ABOUT THE KHUNRATH TRANSFORMATION CIPHER
THE KHUNRATH TRANSFORMATION CIPHER is the name for the encoded version of an alchemical text written in 1599 by Heinrich Khunrath. Khunrath was an important alchemist who lived from 1560 - 1605. He wrote many important books. One of his most famous was the Amphitheatrum sapientiae aeternae, which was condemned by the Sorbonne in February 1625. In spite of this, it has been reprinted many times, even in the 20th century.
Khunrath wrote that he invented the code to prevent any but the most skilled alchemists from having access to the secrets it contained. Although no one knows for sure, some of the people who claim to have decoded portions of the cipher say that the text is a manual to enable the transference of the soul from one body to another.
For a more complete biography of Khunrath, click HERE.
Several people claim to have decoded existing portions of the cipher, but even these supposedly decoded segments may not be actual decoded segments.
The reason these decodings are suspicious is because they never identified which portions of the manuscript they decoded. (If they had, we would have a key.)
A book called "RULES FOR EXPLAINING AND DECYPHERING ALL MANNER OF SECRET WRITING, Plain and Demonstrative, with exact methods for understanding intimations by signs, gestures, or speech" written by John Falconer in 1692 contains a brief section on the Transformation Cipher in which Falconer claims that Francis Bacon successfully decoded a portion of the text. Bacon believed the information revealed to be so dangerous that he destroyed the solution.
In "A Few Words on Secret Writing," an article Poe published in Graham's Magazine, he claimed to have solved nearly all of the ciphers he received as challenges while editor at Alexander's Weekly Messenger. I say nearly all because he famously printed two ciphers from an individual named W.B. Tyler as a challenge to the readership. He also received a third cipher from Tyler, however, which appears to be a portion of the Transformation Cipher.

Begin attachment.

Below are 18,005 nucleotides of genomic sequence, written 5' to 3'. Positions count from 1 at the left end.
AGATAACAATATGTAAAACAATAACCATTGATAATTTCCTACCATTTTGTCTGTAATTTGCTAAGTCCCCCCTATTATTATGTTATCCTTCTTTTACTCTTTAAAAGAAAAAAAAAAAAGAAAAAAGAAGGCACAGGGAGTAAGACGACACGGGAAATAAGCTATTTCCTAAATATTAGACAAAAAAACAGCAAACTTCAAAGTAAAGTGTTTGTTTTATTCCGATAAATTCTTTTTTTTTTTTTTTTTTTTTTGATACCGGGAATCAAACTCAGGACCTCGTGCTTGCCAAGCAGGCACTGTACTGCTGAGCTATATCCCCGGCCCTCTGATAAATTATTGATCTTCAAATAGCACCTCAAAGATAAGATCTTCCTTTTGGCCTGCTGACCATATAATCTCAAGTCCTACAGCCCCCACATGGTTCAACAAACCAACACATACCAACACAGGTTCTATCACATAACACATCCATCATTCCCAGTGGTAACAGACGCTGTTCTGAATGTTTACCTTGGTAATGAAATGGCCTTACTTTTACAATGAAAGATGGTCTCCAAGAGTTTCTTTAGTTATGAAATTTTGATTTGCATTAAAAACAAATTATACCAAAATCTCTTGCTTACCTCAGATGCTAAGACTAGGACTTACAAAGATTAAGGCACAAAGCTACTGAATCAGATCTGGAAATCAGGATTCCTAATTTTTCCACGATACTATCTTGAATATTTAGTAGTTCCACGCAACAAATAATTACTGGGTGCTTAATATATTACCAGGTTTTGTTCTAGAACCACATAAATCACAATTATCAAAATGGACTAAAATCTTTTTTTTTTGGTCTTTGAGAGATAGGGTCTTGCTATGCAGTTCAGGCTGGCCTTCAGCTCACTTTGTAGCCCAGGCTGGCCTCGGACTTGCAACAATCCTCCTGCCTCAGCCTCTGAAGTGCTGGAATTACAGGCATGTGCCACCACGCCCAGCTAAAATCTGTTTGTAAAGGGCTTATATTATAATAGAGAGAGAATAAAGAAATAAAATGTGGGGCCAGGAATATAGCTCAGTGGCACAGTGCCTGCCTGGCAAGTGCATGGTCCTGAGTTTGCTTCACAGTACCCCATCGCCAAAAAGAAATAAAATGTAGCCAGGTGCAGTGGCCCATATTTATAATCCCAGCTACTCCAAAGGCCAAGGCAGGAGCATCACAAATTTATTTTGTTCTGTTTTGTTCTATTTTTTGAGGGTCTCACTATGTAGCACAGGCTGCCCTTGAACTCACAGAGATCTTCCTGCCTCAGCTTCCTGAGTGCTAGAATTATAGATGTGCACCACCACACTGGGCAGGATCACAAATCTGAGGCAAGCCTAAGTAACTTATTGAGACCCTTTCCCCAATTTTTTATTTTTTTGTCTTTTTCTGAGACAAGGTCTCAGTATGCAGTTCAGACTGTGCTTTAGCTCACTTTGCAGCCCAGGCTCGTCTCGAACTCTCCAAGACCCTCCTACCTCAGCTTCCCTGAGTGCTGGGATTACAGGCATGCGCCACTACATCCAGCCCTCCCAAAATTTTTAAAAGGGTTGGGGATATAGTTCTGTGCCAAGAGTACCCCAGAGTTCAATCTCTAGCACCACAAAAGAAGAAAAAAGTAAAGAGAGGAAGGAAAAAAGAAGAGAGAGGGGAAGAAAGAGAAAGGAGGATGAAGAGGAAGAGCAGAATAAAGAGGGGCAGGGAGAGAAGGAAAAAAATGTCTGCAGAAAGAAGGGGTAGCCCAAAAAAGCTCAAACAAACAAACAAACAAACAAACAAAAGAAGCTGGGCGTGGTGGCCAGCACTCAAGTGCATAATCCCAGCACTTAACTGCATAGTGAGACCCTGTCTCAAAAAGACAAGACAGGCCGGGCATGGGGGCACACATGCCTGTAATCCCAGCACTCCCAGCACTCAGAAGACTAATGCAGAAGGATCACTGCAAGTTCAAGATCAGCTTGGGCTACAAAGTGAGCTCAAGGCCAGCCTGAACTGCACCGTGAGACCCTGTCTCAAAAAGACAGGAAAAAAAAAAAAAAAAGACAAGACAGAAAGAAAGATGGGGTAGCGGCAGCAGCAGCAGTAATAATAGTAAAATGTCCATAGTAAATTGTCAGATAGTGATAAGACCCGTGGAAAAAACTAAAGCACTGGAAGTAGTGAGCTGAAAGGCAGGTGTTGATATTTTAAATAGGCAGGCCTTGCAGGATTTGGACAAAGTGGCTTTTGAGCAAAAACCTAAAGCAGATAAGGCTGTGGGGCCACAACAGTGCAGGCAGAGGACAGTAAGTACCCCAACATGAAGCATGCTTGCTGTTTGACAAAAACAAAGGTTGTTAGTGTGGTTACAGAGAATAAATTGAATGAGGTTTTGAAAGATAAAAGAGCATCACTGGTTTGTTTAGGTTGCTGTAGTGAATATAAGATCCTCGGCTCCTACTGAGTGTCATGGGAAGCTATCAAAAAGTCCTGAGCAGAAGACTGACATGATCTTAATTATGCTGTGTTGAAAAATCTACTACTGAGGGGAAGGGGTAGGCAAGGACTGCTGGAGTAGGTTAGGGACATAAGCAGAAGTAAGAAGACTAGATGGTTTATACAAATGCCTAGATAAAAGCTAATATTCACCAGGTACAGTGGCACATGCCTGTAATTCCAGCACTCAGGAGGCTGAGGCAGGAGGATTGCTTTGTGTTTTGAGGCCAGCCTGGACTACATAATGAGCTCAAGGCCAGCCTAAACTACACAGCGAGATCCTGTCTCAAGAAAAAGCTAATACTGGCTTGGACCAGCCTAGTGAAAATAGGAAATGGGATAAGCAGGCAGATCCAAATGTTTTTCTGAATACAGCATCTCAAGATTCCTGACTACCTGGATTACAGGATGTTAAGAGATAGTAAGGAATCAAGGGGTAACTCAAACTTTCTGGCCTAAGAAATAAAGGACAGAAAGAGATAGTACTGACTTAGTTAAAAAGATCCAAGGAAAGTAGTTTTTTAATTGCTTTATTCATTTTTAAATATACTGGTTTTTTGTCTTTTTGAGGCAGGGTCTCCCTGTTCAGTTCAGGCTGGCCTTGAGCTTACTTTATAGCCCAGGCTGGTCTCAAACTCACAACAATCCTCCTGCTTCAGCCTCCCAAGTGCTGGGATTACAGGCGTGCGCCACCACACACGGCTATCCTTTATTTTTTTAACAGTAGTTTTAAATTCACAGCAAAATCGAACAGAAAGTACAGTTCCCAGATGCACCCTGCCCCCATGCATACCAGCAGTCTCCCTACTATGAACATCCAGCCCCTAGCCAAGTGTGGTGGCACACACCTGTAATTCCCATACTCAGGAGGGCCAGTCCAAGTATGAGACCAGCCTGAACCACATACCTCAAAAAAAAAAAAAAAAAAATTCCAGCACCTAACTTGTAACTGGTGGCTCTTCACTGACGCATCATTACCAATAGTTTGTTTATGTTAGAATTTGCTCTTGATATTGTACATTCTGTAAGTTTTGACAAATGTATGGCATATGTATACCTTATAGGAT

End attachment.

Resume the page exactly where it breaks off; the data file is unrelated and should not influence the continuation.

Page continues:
For more about Poe's involvement with the Tyler ciphers, click HERE.
There can be little doubt that the text contains Khunrath's famous motto: "Was helffn Fackeln, Liecht oder Brilln, Wann die Leute nicht sehen wölln?" (Translated into English, this says, "What good are torches, light, or spectacles, to those who will not see?") I have tried using the phrase as a decoding key, but without success.
Another famous alleged decoding included the statement "Ich bin geworden, was Sie suchen." Translated into English, this says "I have become what you are looking for." I also tried using this as a key.
A book called Elementary Cryptanalysis: A Study of Ciphers and Their Solution published in in 1941 by author Helen Gaines contains a lengthy decoding on which David Lynch based much of the mythology in Twin Peaks. The poem Bob speaks through Laura Palmer ("Thru the darkness of Future Past / the magician longs to see / one chants out between two worlds / Fire walk with me") is supposedly a quote from the Cipher.
WHAT THE CODE LOOKS LIKE
At the right is a picture of a section I've retyped. This is from a book called Secret and Urgent: The Story Of Codes And Ciphers by Fletcher Pratt. It was published in 1942 and was the first place I found out about the code.
The logo at the top of this page is my recreation of a symbol I first saw in the Falconer book. Although Bacon did not reveal his decoding method, he identified this symbol as "hidden" among the published works of Khunrath.
In my own research, I discovered this book by Khunrath which has a picture of the owl on its cover. If you look closely, you can see this symbol between Khunrath's motto and the owl's feet.
(By the way, Khunrath's Owl is where the infamous Bohemian Grove got their logo. One wonders if any of their group has successfully decoded the cipher.)
I'm not sure, but I think this symbol somehow connects to the solution.
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